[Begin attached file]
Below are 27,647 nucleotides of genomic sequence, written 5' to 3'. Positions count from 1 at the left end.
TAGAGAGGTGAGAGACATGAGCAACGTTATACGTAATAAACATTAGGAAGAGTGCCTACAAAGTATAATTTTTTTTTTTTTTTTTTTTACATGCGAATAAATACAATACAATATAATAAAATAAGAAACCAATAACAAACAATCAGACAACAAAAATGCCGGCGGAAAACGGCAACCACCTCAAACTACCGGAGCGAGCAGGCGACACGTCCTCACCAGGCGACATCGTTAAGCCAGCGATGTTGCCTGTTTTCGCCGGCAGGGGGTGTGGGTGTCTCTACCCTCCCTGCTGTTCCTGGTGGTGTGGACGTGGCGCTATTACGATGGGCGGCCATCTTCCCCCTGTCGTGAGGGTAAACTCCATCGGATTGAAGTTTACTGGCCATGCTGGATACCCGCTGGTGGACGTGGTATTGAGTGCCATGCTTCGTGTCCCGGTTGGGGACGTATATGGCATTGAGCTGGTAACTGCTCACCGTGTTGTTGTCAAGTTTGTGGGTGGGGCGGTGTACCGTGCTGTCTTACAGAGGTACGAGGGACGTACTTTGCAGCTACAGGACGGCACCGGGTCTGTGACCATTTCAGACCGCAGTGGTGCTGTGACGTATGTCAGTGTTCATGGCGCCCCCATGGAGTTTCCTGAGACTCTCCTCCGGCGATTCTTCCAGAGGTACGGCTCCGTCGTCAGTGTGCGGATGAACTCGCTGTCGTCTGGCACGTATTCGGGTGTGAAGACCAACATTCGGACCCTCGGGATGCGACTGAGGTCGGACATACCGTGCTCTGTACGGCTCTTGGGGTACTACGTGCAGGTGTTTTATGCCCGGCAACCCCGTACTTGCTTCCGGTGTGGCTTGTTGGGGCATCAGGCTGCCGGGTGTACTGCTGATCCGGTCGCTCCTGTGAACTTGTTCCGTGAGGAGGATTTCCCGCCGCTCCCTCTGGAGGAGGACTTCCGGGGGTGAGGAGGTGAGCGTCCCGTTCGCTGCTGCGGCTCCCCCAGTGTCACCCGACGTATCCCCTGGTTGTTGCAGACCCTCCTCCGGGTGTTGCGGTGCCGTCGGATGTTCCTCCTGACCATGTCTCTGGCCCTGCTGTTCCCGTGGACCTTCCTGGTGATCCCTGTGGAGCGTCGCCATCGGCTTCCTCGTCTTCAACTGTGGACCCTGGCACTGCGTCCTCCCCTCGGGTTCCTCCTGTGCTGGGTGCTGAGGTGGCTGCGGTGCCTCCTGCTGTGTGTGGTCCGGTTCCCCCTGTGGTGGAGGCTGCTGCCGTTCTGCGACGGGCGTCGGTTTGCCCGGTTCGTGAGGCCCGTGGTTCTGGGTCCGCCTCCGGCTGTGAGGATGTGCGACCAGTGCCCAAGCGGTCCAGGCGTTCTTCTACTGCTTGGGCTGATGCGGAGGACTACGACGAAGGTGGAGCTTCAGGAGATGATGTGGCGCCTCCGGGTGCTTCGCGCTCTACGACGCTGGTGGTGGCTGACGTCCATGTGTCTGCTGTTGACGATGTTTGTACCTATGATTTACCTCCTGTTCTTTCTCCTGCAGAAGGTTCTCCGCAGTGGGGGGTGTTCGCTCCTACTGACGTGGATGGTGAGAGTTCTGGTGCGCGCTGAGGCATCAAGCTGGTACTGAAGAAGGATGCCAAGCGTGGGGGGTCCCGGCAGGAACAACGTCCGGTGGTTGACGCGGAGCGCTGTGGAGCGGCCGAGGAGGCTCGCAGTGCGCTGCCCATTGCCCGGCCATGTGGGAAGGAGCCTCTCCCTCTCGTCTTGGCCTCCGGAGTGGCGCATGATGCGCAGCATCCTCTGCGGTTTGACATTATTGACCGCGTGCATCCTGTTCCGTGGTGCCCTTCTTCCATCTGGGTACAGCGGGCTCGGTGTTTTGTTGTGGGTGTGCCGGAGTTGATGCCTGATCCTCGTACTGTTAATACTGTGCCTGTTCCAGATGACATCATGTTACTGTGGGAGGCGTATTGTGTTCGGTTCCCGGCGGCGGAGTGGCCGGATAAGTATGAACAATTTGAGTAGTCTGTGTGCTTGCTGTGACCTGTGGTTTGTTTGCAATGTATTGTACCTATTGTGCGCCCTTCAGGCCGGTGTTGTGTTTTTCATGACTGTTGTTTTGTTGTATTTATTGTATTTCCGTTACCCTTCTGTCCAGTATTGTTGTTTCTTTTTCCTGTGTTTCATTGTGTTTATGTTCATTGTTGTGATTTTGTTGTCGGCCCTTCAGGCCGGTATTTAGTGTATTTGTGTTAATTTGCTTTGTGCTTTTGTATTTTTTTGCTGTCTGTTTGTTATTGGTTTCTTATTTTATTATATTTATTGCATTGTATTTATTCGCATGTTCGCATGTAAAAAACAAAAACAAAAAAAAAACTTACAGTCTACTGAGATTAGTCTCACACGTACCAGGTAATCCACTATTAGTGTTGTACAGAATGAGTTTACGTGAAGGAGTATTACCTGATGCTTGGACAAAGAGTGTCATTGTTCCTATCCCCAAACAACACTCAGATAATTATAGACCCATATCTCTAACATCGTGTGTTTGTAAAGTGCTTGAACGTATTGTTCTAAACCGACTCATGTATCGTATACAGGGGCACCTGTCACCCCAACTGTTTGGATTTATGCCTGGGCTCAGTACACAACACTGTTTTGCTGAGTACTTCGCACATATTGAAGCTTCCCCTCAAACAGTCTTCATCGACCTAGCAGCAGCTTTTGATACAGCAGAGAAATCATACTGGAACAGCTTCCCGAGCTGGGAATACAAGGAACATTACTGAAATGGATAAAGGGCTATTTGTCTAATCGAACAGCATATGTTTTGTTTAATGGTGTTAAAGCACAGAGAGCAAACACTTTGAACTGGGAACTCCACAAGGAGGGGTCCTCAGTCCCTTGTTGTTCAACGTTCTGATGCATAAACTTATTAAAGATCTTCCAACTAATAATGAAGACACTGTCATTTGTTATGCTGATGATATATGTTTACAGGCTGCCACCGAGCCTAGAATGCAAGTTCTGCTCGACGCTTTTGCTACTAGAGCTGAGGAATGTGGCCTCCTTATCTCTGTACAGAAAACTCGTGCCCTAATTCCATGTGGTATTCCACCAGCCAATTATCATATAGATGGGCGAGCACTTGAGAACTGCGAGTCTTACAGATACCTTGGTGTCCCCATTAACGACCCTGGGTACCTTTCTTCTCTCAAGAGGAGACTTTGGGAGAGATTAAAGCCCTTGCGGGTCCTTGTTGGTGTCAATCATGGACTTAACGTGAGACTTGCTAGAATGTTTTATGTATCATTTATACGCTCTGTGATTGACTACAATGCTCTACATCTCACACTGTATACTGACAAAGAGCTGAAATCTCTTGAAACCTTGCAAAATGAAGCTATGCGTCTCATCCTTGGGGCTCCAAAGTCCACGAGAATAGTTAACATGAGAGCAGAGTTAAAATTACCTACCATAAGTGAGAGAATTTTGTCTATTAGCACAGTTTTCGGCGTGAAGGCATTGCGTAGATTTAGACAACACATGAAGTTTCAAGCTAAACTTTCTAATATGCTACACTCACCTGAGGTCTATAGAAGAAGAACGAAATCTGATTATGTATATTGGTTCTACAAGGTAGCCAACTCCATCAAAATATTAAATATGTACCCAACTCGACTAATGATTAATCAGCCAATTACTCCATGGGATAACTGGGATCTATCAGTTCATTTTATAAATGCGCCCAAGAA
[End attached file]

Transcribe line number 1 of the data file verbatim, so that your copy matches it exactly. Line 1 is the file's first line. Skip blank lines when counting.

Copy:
Below are 27,647 nucleotides of genomic sequence, written 5' to 3'. Positions count from 1 at the left end.